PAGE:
Wednesday, January 18, 2012

One week after surgery

Sleep?  Where have you gone?  My perfect sleeper has moved to Night Terror City.  Ugh.  I don't think he ever sleeps.  He cries half the night.

We are still having to (force) feed him with a syringe.  It takes 2 adults.  It is going better now, because Matt and I are getting better at it, and because on Sunday, we discovered that he had a raging case of thrush, and that is clearing up now.  I don't think that feeding is such a huge issue for most people after cleft surgery, but since the Panda has food aversions, oral aversions, and will only eat formula from a bottle, and bottles aren't allowed after this surgery, it is a big issue for us.  If this is your situation, though, we bought syringe feeders at    And, just in case anyone has a baby with thrush, I'm going to mention that in my kids, Nystatin has never killed it.  Gentian Violet killed it in one of my kids.  Probiotic powder for infants (kept in refrigerator case of Whole Foods and health food stores, or non-refrigerated Tummy Tune Up from dissolved in water and squirted into mouth kills it in 5 days, but you get relief in about 2 days.  Use it 3 times a day.  Take it yourself too.  Your baby will infect you.  It also helped my stomach flu symptoms to be much less, probably.  That was a fun addition to surgery week.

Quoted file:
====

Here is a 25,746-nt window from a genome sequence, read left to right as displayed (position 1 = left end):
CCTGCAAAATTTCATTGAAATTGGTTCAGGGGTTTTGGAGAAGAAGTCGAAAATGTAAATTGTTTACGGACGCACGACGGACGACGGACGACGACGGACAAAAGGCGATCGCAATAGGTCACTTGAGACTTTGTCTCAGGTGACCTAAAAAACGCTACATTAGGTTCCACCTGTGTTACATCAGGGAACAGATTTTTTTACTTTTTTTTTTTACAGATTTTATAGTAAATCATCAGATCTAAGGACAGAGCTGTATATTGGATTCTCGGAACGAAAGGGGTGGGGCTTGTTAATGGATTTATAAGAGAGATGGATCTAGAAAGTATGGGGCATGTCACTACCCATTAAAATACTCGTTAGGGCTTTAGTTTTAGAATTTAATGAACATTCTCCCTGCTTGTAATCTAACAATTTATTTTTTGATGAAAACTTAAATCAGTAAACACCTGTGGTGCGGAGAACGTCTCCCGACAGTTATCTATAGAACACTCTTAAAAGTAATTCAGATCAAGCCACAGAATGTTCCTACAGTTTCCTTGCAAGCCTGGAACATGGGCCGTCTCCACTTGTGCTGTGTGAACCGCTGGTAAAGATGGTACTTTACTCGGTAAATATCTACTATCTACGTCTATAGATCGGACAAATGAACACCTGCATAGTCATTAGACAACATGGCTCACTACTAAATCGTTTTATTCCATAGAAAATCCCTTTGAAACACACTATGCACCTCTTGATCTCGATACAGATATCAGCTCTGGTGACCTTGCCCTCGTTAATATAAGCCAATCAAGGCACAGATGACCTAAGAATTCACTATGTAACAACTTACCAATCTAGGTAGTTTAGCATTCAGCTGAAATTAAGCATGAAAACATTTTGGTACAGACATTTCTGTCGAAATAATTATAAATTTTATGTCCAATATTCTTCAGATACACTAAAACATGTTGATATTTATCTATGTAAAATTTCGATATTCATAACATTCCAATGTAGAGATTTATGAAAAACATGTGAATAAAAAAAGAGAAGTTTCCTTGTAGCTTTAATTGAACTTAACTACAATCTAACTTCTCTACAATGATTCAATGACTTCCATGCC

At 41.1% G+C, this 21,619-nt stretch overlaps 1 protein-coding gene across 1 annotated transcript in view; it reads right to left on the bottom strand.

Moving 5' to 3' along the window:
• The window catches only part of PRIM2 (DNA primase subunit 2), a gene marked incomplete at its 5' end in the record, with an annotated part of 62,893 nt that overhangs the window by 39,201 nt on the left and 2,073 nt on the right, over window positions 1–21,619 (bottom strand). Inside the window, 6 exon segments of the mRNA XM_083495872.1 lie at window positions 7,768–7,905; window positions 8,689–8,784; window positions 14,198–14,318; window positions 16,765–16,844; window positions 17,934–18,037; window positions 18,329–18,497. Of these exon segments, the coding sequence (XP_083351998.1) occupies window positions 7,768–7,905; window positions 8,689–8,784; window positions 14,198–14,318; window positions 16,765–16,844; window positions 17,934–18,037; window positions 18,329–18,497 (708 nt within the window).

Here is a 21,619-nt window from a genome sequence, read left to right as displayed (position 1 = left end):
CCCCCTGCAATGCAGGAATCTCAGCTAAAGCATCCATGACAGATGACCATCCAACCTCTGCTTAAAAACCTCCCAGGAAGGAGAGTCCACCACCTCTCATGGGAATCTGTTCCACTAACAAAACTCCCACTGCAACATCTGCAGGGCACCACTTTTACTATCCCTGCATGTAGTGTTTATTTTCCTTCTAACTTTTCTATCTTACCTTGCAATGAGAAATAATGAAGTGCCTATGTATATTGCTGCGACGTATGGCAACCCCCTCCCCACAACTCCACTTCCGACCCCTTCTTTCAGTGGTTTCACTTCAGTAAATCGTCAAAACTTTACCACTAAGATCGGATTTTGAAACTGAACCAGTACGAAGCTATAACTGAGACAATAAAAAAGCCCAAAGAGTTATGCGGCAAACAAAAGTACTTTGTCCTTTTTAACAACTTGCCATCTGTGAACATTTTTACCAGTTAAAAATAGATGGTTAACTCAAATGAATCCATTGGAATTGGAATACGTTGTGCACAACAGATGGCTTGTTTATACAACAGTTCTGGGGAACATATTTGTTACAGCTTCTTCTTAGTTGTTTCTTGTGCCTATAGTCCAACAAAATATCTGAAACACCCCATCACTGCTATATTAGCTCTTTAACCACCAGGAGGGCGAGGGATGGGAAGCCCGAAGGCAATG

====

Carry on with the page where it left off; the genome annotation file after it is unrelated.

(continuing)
The good:  God provided prayer-ers, ladies who brought soup, ladies who took away other kids, and even a friend to help me clean.  I'm feeling better.  The Panda will go to the doctor on Monday, and we are praying he'll be allowed to use a bottle again.  Praying that the repair looks successful.  We've watched him every minute, but he did worm his way out of a "snuggle wrap" (arm brace) at night once.  Surely thrush in his mouth isn't promoting healing...    What you have to understand is that this Panda is a trooper.  Sweet, but so strong and resilient.

If you are going to go through cleft surgery with your child, it is hard.  Hopefully only 2 weeks of really hard.  You have to block off time to watch them constantly, feed them specially, clean them up, etc.  Make sure you only have front loading outfits- you can't put stuff over their heads...  Really pay attention to how the nurses clean the stitches- we keep getting clots there that we can't seem to clean off.  Keep up with pain medicine on time.  Remember that whatever you are doing, you want to keep from stretching against the stitches....   Be prepared to stay home a lot (unless feeding isn't such an issue for you...)  Be prepared for at least 2 nights in the hospital.  I hate hospitals, and I was glad to stay a second night- I didn't feel able to care for his needs at 24 hours post-surgery.

Today is the first I've felt human, cleaned anything, felt like parenting other kids, etc.

In other news, in less than 2 months, my husband is deploying for a one year tour.  I'm still in denial about this.  Too much to handle.  Too little sleep.  There's a picture from today in the previous post.

Psalm 69:1
Save me, O God, for the waters have come up to my neck.

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